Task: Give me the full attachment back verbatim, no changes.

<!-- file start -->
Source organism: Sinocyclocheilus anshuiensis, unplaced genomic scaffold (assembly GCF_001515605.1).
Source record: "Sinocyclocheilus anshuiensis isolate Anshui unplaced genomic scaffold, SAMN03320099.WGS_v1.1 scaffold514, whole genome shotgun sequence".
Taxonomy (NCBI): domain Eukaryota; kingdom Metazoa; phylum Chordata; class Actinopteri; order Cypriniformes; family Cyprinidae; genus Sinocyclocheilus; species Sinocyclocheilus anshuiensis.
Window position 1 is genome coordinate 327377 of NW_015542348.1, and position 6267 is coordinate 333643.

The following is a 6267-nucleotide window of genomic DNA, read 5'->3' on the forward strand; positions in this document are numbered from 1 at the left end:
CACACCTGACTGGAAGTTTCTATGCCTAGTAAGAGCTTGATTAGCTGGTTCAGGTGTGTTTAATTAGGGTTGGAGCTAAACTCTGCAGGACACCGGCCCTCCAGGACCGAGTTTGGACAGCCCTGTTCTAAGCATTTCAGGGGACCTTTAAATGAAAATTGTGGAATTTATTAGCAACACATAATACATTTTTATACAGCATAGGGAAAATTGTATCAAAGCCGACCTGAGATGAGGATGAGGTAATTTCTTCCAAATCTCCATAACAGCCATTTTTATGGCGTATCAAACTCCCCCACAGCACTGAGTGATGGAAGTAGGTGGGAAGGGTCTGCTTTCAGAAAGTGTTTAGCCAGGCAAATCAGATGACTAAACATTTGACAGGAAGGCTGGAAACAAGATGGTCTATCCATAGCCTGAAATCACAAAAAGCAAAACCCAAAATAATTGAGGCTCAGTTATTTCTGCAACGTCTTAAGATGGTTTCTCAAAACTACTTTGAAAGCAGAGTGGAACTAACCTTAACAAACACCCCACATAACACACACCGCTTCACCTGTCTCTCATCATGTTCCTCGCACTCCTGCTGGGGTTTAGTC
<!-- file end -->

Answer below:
Source organism: Sinocyclocheilus anshuiensis, unplaced genomic scaffold (assembly GCF_001515605.1).
Source record: "Sinocyclocheilus anshuiensis isolate Anshui unplaced genomic scaffold, SAMN03320099.WGS_v1.1 scaffold514, whole genome shotgun sequence".
Taxonomy (NCBI): domain Eukaryota; kingdom Metazoa; phylum Chordata; class Actinopteri; order Cypriniformes; family Cyprinidae; genus Sinocyclocheilus; species Sinocyclocheilus anshuiensis.
Window position 1 is genome coordinate 327377 of NW_015542348.1, and position 6267 is coordinate 333643.

The following is a 6267-nucleotide window of genomic DNA, read 5'->3' on the forward strand; positions in this document are numbered from 1 at the left end:
CACACCTGACTGGAAGTTTCTATGCCTAGTAAGAGCTTGATTAGCTGGTTCAGGTGTGTTTAATTAGGGTTGGAGCTAAACTCTGCAGGACACCGGCCCTCCAGGACCGAGTTTGGACAGCCCTGTTCTAAGCATTTCAGGGGACCTTTAAATGAAAATTGTGGAATTTATTAGCAACACATAATACATTTTTATACAGCATAGGGAAAATTGTATCAAAGCCGACCTGAGATGAGGATGAGGTAATTTCTTCCAAATCTCCATAACAGCCATTTTTATGGCGTATCAAACTCCCCCACAGCACTGAGTGATGGAAGTAGGTGGGAAGGGTCTGCTTTCAGAAAGTGTTTAGCCAGGCAAATCAGATGACTAAACATTTGACAGGAAGGCTGGAAACAAGATGGTCTATCCATAGCCTGAAATCACAAAAAGCAAAACCCAAAATAATTGAGGCTCAGTTATTTCTGCAACGTCTTAAGATGGTTTCTCAAAACTACTTTGAAAGCAGAGTGGAACTAACCTTAACAAACACCCCACATAACACACACCGCTTCACCTGTCTCTCATCATGTTCCTCGCACTCCTGCTGGGGTTTAGTC